Among the early diagnostic tools that have become available in recent years, serum chemerin levels have been identified as an effective biomarker for colorectal cancer. A study in 2018 compared 32 colorectal cancer patients with sex, BMI, and age matched healthy volunteers and reported that chemerin was significantly upregulated in serum of colorectal cancer patients, increasing with higher tumor stage progression (58). The area under the receiver operating characteristic (ROC) curve for serum chemerin levels was 1, with a sensitivity and specificity of 100% (58). The results clearly indicated that serum chemerin could be an effective biomarker for colorectal cancer and stage progression.
Additionally, a pilot study of 110 colorectal cancer survivors in Korea showed that there was an inverse relationship between serum chemerin levels and colorectal cancer-related quality of life, defined in terms of Functional Assessment of Cancer Therapy (FACT)-General, -Colorectal, and -Fatigue scores (59). Given that chemerin has been shown to have antimicrobial properties, it was proposed that chemerin may play a role in modulating gut microbial activity, which may play a role in the various bowel symptoms affecting colorectal cancer patients (11, 60). Supporting this hypothesis, colorectal cancer patients who have undergone resection surgery have consistently reported altered gut microbial activity, which has been linked to numerous bowel symptoms in these patients (61–63). Interestingly, the gut microbiome is somewhat altered in chemerin KO mice compared to WT controls, with an increase in Desulfovibrionaceae (64). Increases in this pathobiont have been reported as a component of IBD-associated gut dysbiosis (65).
Gastric cancer is the fourth most common cancer and the second most common cause of cancer-related death in the world (66). Treatment of gastric cancer generally consists of a combination of surgery and chemotherapy (66). Though current clinical parameters for diagnosis are incapable of accurately predicting patient outcomes, recent evidence has revealed chemerin's prognostic value in gastric cancer, as well as its functions in tumor growth (67).
A 2014 study comparing 196 gastric cancer patients with 196 age- and sex-matched healthy controls showed that preoperative plasma chemerin levels were significantly elevated in cancer patients (67). Multivariate analysis of clinical parameters currently used for diagnosis and serum chemerin levels showed that serum chemerin could be used as an independent predictor of 5-year mortality, 5-year adverse event, overall survival, and 5-year disease free survival, though further research is needed to adjust for the possibility of postoperative alterations (67).
In terms of functional roles, studies have shown that chemerin exhibits pro-tumor effects in gastric cancer, confirming the notion that chemerin's pro/anti-tumor functions are context dependent. Indeed, elevated serum chemerin levels were observed in gastric cancer patients and were shown to be correlated with increased tumor invasiveness (29). Specifically, chemerin contributed to tumor growth by inducing phosphorylation of p38 and ERK 1/2 MAPKs and upregulating IL-6, MMP-7, and VEGF (29). Chemerin treatment did not alter the in vitro proliferation of two human gastric cancer cell lines, AGS and MKN28. However, chemerin increased the invasiveness of both cell types through Matrigel-coated transwells with only miniscule concentrations of chemerin. In fact, the number of cells invading through the membrane increased fivefold or more for AGS and MKN28 cells exposed to chemerin. Moreover, chemerin increased mRNA expression of VEGF and IL-6 in AGS and MKN28 cells, while also increasing expression of MMP-7 exclusively in MKN28 (29). VEGF, IL-6, and MMP-7 have all been associated with enhanced tumor invasiveness in gastric cancer (68–70), while high expression of VEGF and IL-6 have been shown to stimulate metastasis of malignant cells and indicate poor clinical outcomes in gastric cancer patients, suggesting a potential impact of chemerin in this setting (69–72).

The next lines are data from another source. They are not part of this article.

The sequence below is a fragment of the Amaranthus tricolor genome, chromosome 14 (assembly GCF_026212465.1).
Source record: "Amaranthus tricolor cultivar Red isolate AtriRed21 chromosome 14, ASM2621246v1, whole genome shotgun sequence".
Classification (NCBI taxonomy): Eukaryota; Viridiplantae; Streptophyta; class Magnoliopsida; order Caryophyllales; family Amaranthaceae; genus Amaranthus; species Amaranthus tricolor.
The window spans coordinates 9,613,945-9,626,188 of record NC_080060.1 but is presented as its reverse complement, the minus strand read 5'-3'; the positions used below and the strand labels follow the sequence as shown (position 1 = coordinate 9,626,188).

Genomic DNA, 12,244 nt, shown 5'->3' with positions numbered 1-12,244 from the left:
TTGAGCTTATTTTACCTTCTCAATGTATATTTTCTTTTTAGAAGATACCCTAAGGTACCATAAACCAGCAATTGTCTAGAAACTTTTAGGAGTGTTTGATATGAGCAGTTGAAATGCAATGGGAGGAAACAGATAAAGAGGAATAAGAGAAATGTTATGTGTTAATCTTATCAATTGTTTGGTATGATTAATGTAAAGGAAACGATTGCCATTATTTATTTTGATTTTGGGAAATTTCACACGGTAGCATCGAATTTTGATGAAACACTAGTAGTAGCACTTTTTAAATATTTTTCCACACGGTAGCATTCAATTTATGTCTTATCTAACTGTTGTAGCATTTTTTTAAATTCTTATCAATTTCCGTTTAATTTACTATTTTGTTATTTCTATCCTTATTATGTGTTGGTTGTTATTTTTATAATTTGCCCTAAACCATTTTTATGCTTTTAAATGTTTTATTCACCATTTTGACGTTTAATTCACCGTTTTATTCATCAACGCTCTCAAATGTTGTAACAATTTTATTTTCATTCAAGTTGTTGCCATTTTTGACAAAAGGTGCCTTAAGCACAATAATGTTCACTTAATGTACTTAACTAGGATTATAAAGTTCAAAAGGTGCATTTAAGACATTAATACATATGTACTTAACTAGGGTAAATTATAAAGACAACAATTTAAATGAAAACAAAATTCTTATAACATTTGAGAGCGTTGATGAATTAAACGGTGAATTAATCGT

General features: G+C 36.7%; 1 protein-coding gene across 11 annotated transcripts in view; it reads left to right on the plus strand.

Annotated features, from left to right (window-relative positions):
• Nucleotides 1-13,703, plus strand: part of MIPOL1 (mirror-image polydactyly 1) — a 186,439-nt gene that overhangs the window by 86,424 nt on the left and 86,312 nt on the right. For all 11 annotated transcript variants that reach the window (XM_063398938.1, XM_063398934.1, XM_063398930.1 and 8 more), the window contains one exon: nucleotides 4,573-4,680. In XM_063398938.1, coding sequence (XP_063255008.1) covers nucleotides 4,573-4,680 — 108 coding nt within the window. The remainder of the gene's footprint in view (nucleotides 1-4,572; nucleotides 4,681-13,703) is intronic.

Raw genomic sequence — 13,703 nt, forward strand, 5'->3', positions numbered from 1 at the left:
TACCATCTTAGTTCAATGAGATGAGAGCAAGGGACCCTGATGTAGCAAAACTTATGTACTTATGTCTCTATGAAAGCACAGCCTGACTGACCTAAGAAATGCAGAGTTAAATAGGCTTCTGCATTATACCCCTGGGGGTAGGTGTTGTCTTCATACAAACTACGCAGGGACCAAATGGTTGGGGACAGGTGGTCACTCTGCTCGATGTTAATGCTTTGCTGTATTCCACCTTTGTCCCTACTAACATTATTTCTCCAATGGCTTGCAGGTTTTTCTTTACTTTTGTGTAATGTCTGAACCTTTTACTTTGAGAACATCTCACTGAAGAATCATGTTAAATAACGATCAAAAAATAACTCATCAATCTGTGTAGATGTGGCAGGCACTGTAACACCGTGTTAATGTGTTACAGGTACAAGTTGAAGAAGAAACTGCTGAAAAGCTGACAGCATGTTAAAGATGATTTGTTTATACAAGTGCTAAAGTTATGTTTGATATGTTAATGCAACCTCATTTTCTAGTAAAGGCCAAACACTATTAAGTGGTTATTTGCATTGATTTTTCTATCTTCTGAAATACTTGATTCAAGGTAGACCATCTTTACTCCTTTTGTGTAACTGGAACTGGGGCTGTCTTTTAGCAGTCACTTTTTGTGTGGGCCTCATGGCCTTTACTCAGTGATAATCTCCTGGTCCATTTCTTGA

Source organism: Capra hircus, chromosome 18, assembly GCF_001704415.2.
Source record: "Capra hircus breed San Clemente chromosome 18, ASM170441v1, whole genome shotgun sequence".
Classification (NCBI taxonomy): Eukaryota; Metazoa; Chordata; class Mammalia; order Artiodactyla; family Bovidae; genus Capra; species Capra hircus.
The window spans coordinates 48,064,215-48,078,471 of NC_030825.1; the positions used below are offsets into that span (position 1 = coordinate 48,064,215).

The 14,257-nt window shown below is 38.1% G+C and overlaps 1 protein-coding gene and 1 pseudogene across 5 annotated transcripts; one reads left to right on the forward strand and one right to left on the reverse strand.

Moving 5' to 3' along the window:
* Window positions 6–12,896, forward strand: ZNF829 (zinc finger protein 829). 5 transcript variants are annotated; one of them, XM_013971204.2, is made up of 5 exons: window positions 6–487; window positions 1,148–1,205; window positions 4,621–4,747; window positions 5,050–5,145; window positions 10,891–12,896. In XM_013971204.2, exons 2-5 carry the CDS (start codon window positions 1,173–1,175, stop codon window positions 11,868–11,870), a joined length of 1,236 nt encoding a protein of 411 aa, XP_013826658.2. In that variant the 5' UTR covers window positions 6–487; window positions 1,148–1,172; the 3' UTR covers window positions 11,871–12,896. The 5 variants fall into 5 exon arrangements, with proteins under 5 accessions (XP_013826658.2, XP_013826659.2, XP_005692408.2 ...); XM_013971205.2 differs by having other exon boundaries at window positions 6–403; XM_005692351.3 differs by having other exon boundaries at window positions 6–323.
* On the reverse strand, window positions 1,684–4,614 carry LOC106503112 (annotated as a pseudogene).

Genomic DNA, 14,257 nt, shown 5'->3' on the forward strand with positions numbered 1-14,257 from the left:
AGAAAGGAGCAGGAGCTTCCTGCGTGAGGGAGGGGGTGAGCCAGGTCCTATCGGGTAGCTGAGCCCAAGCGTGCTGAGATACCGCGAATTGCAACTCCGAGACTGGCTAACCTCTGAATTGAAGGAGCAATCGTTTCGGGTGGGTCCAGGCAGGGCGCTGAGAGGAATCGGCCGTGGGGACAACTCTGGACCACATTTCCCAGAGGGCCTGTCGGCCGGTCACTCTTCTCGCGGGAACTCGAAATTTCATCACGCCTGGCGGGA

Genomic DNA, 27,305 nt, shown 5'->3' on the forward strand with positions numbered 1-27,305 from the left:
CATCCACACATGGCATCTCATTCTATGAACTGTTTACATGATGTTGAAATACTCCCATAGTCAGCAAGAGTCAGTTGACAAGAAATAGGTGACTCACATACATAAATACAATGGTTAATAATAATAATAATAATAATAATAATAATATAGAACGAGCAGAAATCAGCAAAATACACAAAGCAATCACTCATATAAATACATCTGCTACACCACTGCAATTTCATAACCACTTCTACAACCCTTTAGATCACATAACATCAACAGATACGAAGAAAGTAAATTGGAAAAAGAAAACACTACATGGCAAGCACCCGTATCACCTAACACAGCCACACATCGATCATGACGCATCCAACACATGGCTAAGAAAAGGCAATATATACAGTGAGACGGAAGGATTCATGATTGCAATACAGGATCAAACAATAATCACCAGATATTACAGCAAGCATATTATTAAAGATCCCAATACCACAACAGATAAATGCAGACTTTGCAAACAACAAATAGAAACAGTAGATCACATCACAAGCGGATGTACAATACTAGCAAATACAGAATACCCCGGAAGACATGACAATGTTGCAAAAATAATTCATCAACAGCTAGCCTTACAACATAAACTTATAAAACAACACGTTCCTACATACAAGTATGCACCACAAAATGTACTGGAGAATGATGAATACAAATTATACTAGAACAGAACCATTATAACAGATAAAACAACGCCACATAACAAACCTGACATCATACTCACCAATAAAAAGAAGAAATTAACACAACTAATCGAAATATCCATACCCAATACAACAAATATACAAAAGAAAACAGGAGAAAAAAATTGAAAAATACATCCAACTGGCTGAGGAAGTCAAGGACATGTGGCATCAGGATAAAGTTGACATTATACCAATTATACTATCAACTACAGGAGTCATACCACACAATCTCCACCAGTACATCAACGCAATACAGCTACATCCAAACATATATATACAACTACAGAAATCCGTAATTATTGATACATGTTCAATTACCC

In addition to increased expression of various pro-invasion genes, stimulation of AGS and MKN28 via chemerin resulted in elevated phosphorylation of p38 and ERK1/2 in both cancer lines, suggesting that chemerin could activate MKK3/6-p38 and MEK-ERK MAPK signaling cascades (29). Importantly, these are known mechanisms by which tumor cells modulate growth and invasion in gastric cancer (73–76). Elevation of phosphorylated ERK 1/2 levels have been associated with poor survival in patients, and p38 activation has been found to incite peritoneal dissemination in gastric cancer (75, 76). Given that these effects were abrogated by treatment with inhibitors of MEK-ERK signaling, it was clear that the MEK-ERK MAPK pathway was primarily associated with increased gastric cancer invasiveness (29). Together, the results of the studies indicated that chemerin may engender pro-tumor effects in gastric cancer, while also serving as a marker for patient prognosis.
Glioblastoma is the most malignant form of brain tumors affecting adults (77). Recent advances in glioblastoma research have made new treatment methods available to patients, such as tumor-treating fields and immunotherapy. However, the classical approach to treating glioblastoma remains a multipronged effort, using a combination of surgical resection, radiation, and chemotherapy (77). The incidence rate of glioblastoma hovers around 3.19 cases per 100,000 people in the United States and is very uncommon in children (78).